Kenyan Flowers
Giving flowers is a globally symbolic gesture.

Red roses mean love and romance, yellow daisies and sunflowers symbolize friendship and joy; but how do all, if any of these, mean that you’re helping fight poverty?

The story starts with Feed the Future, a US government initiative to end global hunger and increase global food security. Feed the Future has partnered with Kenyan farmers to cultivate crops for sustenance, such as potatoes, as well as cash crops, such as “smallholder-grown cut flowers,” writes Ian Chesterman, Chief of Party for USAID-funded Kenya Horticulture Competitiveness Project.

Partnering with Kenyan flower farmers has lifted thousands of farmers into an economic situation that helps them produce crops that sustain both their wallets and their stomachs, meaning that thousands of families can afford previously unavailable medical care and that thousands of children can go to school, where they will learn skills to affect prospects for their futures and hopefully lift themselves safely out of poverty.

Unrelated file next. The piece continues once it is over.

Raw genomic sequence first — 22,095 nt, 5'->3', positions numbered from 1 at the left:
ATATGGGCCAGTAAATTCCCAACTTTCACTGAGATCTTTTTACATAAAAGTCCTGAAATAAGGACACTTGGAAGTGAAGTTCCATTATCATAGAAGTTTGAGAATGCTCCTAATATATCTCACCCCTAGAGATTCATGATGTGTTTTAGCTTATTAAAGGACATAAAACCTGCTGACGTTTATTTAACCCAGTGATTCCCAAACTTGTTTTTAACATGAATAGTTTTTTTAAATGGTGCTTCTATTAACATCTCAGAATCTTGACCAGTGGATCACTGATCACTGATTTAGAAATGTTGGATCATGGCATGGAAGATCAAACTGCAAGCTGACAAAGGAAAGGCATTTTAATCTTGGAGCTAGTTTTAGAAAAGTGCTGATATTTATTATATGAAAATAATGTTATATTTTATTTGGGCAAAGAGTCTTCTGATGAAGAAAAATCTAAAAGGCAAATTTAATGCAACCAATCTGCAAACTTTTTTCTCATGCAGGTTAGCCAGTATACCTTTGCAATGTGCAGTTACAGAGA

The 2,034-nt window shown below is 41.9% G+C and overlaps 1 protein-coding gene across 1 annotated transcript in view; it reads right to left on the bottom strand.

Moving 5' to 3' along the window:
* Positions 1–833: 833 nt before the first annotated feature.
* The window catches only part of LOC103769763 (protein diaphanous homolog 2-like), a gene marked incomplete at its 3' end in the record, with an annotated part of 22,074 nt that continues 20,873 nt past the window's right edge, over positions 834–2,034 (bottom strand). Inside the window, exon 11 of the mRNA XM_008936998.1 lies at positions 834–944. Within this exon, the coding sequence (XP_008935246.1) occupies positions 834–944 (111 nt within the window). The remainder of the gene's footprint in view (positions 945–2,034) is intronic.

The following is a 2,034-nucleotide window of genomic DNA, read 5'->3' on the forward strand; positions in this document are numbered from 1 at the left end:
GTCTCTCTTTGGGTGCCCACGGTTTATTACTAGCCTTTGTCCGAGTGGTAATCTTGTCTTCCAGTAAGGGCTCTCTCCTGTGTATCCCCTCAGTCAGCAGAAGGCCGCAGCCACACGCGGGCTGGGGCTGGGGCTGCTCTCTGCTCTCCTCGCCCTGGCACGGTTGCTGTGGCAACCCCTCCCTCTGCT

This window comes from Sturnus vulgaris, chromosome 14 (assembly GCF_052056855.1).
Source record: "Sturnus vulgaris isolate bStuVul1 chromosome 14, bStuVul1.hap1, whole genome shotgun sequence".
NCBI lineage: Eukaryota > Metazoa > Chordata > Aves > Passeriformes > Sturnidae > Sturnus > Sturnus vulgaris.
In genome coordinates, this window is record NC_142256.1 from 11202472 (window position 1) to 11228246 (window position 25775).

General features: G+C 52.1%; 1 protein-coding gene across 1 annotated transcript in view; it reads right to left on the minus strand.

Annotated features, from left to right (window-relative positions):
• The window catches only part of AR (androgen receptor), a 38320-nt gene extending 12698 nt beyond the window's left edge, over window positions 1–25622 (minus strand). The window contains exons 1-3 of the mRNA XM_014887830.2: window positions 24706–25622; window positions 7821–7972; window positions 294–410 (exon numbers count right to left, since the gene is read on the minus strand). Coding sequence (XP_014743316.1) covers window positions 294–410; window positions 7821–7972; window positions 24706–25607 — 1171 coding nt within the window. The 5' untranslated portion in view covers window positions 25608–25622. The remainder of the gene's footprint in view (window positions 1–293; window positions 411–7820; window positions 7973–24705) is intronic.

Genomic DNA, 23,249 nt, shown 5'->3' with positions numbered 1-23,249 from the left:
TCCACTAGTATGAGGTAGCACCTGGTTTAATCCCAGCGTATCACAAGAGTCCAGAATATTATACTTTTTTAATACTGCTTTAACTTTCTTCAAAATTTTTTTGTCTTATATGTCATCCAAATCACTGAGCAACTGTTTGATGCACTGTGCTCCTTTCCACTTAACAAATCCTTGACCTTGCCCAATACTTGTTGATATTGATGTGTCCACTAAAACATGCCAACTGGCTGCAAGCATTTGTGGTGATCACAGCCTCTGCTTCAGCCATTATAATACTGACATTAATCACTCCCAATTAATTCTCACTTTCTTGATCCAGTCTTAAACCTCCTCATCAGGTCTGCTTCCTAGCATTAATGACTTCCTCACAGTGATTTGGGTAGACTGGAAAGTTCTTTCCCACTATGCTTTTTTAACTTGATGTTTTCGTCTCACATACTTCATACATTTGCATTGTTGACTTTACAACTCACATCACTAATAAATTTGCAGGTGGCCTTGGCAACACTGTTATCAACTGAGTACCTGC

For about two years now, this USAID project has partnered with Wilmar Flowers Ltd., a private business that was looking to expand its ventures more thoroughly in Europe and worldwide, to hire thousands more farmers for the project.

Wilmar has been able to “invest in collection centers, research and development trials of new flower varieties, and new technologies such as shade nets, charcoal coolers, water harvesting dams, and grading sheds,” expanding the company’s private business while simultaneously creating jobs in Kenya.

A long cry from Feed the Future’s initial investment in the partnership, Wilmar has taken over the project, meaning that USAID’s involvement has remained minimal at best while private industry manages itself.

Wilmar’s advancement might have never happened without the involvement of USAID, a foreign aid-giving entity of the United States Federal Government, once again demonstrating the value of the meager portion of the US budget dedicated towards foreign assistance.

– Nina Narang

Sources: USAID, USAID
Photo: Hortidaily